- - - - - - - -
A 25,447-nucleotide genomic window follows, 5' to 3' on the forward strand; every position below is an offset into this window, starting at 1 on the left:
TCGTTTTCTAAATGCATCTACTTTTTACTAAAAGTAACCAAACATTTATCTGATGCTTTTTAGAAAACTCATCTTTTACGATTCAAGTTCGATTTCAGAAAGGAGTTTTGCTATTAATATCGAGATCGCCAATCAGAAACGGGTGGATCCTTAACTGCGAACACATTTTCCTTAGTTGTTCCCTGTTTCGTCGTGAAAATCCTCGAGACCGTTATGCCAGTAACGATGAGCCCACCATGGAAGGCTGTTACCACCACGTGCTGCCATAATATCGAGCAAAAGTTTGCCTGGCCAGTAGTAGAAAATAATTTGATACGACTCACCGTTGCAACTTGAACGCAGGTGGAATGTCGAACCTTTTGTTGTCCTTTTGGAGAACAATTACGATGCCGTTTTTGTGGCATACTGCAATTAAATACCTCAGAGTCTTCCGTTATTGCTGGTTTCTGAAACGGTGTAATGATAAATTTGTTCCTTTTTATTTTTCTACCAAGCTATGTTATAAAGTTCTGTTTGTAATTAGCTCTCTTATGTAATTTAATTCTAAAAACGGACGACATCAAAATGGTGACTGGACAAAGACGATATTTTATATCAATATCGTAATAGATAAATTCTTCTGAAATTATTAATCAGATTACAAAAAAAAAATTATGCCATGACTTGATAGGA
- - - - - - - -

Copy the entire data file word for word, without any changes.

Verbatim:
A 25,447-nucleotide genomic window follows, 5' to 3' on the forward strand; every position below is an offset into this window, starting at 1 on the left:
TCGTTTTCTAAATGCATCTACTTTTTACTAAAAGTAACCAAACATTTATCTGATGCTTTTTAGAAAACTCATCTTTTACGATTCAAGTTCGATTTCAGAAAGGAGTTTTGCTATTAATATCGAGATCGCCAATCAGAAACGGGTGGATCCTTAACTGCGAACACATTTTCCTTAGTTGTTCCCTGTTTCGTCGTGAAAATCCTCGAGACCGTTATGCCAGTAACGATGAGCCCACCATGGAAGGCTGTTACCACCACGTGCTGCCATAATATCGAGCAAAAGTTTGCCTGGCCAGTAGTAGAAAATAATTTGATACGACTCACCGTTGCAACTTGAACGCAGGTGGAATGTCGAACCTTTTGTTGTCCTTTTGGAGAACAATTACGATGCCGTTTTTGTGGCATACTGCAATTAAATACCTCAGAGTCTTCCGTTATTGCTGGTTTCTGAAACGGTGTAATGATAAATTTGTTCCTTTTTATTTTTCTACCAAGCTATGTTATAAAGTTCTGTTTGTAATTAGCTCTCTTATGTAATTTAATTCTAAAAACGGACGACATCAAAATGGTGACTGGACAAAGACGATATTTTATATCAATATCGTAATAGATAAATTCTTCTGAAATTATTAATCAGATTACAAAAAAAAAATTATGCCATGACTTGATAGGA